Early research suggests that nonsteroidal barrier repair creams might be worthwhile adjuncts in the treatment of atopic dermatitis.
Detroit - New nonsteroidal barrier repair creams seem to be effective in helping to relieve atopic dermatitis (AD) symptoms, increase remission times and reduce dependence on topical steroids.
Approved by the United States Food and Drug Administration as medical devices for the treatment of AD, the three recently approved creams do not affect the structure or function of the body, do not achieve their intended uses through chemical reactions, and are not metabolized. Therefore, they did not have to go through the more rigorous FDA approval process for drugs.
The two creams on the market, palmitamide MEA(PEA)-containing cream (Mimyx, Stiefel Laboratories) and MAS063DP (Atopiclair, Graceway Pharmaceuticals), have limited but promising data behind them, according to Linda Stein Gold, M.D., dermatologist and director of clinical research at Henry Ford Hospital.
PEA-containing cream, a steroid-free, topical calcineurin inhibitor-free prescription therapy, has been shown to replenish deficient lipids in the skin, including a critical lipid called PEA, according to Dr. Gold.
"We know that PEA is deficient in atopic skin. This cream has been shown to add PEA, and it has anti-inflammatory properties," she says. "PEA-containing cream interacts with mast cells and modulates immune response."
In a study of about 2,500 subjects with AD, including 923 children, researchers incorporated Mimyx cream into the subjects' daily treatment regimens to determine whether adding Mimyx would improve AD signs and symptoms. (Eberlein-Koenig, et al. Improvement of signs and symptoms in PEA-containing cream-treated adults. Abstract submitted for presentation at: 64th Annual Meeting of the American Academy of Dermatology; March 2006; San Francisco, Calif.)
They found that adding the PEA-containing cream significantly improved itching, erythema, scaling, dryness, lichenification and excoriation.
The 38-day open study also found that the addition of Mimyx to AD treatment significantly improved sleep quality and was steroid-sparing, meaning patients used less steroids when they incorporated the PEA-containing cream into their daily regimen.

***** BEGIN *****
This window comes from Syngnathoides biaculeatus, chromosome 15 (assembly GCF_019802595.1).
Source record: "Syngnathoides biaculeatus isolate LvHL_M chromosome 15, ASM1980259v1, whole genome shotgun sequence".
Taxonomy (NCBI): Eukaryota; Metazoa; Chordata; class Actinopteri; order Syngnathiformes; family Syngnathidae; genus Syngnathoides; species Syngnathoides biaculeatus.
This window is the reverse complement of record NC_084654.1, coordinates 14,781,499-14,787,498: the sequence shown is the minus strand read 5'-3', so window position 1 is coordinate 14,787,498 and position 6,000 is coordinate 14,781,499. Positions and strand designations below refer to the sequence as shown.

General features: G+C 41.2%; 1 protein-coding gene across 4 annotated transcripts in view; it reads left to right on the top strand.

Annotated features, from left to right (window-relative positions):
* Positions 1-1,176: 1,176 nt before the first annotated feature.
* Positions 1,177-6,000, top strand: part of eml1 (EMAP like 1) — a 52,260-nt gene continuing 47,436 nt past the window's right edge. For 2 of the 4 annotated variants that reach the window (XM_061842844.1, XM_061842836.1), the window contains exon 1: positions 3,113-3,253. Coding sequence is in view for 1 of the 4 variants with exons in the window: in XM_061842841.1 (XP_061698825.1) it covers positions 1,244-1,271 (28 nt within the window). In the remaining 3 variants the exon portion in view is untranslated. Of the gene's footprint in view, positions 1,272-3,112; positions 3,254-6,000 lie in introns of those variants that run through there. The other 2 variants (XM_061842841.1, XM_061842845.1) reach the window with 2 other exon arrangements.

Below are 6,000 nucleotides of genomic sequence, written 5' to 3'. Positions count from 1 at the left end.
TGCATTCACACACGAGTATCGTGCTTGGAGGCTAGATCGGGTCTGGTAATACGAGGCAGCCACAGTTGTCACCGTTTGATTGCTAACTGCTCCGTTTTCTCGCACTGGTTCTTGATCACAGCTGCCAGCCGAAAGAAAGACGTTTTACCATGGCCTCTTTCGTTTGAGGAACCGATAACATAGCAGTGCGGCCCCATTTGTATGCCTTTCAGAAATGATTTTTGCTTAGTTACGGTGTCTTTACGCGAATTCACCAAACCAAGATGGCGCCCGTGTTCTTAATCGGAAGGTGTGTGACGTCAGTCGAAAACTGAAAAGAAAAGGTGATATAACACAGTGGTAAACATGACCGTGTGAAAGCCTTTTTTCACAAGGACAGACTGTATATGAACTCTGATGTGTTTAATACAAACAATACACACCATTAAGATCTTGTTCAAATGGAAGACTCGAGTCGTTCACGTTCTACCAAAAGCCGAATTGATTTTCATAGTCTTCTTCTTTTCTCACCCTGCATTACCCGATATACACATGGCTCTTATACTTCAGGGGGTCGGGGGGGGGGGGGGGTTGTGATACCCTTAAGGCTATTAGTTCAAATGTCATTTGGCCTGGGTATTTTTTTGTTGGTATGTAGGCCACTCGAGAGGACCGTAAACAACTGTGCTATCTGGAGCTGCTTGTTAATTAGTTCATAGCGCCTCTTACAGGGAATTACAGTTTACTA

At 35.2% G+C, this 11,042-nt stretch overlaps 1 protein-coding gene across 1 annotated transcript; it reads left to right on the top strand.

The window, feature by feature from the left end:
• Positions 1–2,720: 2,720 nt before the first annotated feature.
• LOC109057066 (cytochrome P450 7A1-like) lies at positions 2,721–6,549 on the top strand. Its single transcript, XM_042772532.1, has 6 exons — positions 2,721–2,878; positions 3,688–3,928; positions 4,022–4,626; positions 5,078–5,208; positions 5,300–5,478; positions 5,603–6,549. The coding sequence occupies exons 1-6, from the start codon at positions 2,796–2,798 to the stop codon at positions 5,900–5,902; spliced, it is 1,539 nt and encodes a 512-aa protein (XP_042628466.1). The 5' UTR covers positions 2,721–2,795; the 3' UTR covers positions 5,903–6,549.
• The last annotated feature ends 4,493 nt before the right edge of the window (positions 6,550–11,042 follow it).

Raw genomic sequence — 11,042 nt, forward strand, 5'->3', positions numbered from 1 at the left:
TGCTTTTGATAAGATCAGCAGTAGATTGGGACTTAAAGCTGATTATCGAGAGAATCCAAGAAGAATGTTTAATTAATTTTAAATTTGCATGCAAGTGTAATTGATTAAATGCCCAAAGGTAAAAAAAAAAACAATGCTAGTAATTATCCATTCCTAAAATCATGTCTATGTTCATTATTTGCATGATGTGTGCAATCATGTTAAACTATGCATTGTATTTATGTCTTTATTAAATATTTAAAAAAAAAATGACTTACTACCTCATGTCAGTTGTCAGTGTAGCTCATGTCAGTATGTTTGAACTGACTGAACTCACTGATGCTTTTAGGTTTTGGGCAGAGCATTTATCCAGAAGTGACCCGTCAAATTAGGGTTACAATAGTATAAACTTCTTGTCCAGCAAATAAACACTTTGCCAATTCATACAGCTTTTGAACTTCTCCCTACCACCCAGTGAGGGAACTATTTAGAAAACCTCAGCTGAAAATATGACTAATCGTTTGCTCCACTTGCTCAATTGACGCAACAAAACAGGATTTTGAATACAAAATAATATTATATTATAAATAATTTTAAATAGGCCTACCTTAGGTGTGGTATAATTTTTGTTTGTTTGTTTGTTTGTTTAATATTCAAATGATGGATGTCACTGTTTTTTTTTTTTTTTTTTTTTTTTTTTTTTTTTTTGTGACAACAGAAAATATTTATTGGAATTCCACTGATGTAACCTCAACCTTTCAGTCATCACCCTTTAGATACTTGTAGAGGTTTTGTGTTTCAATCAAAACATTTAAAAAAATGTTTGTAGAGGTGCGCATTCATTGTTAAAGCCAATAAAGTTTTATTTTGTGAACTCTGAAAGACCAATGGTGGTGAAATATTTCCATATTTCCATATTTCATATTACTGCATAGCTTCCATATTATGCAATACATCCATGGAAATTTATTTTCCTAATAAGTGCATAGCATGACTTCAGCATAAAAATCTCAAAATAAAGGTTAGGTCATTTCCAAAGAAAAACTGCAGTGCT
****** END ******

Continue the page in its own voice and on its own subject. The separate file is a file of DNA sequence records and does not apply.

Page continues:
"At the start of the study, subjects reported applying close to eight applications of steroids each week and, at the end of the 38 days, they were only using three applications of the steroids each week," Dr. Gold tells Dermatology Times.
Other data on file with Stiefel Laboratories suggests that Mimyx, used along with an emollient in AD patients in remission, increases time between flares more than does using an emollient alone, and that the complete clearance of flares tends to be better achieved by Mimyx and a topical steroid than with a steroid alone, Dr. Gold says.
Glycyrrhetinic acid in nonsteroidal topical MAS063DP inhibits the enzyme responsible for steroid metabolism and has also been shown to improve the skin's barrier function, not only preventing future flare-ups but also reducing the need for topical steroids.
In a multicenter, randomized, vehicle-controlled study of 218 subjects with mild to moderate AD, researchers looked at using the barrier cream alone versus vehicle alone for 50 days. (Abramovits W, Boguniewicz M, Kempers S, et al. J DrugsDermatol. 2006;5(3):236-244).
They reported a statistically significant improvement in Eczema Area and Severity Index (EASI) scores with the Atopiclair alone, as compared to vehicle alone.
"That study shows Atopiclair was significantly better at improving itch in as early as the first week," Dr. Gold says. "They also found that patients in the study needed less steroids as those on vehicle alone, and 92 percent of subjects in the study says they would opt to continuing using Atopiclair."
Aminosterols, known as cationic steroid antibiotics, or CSAs, found in EpiCeram (Ceragenix Pharmaceuticals), have little in the way of research to prove AD efficacy. Nevertheless, one study comparing a 28-day treatment regimen of EpiCeram to a mid- potency topical steroid in children with moderate to severe AD found no statistically significant difference between the EpiCeram and the topical steroid Cutivate (PharmaDerm), Dr. Gold says.
"While these products do not yet take the place of topical steroids, it is nice that we have additional options to use in patients when we choose not to use topical steroids or topical immunomodulators or when we want to enhance our combination therapy and minimize topical steroid use," Dr. Gold says.
Disclosure: Dr. Gold is on the advisory board for Stiefel, Galderma, Novartis, Warner Chilcott and 3M. She is a consultant for Stiefel, Galderma, Novartis, Warner Chilcott and 3M, and has received honoraria from CollaGenex, Stiefel, Galderma, Novartis, Warner Chilcott and 3M.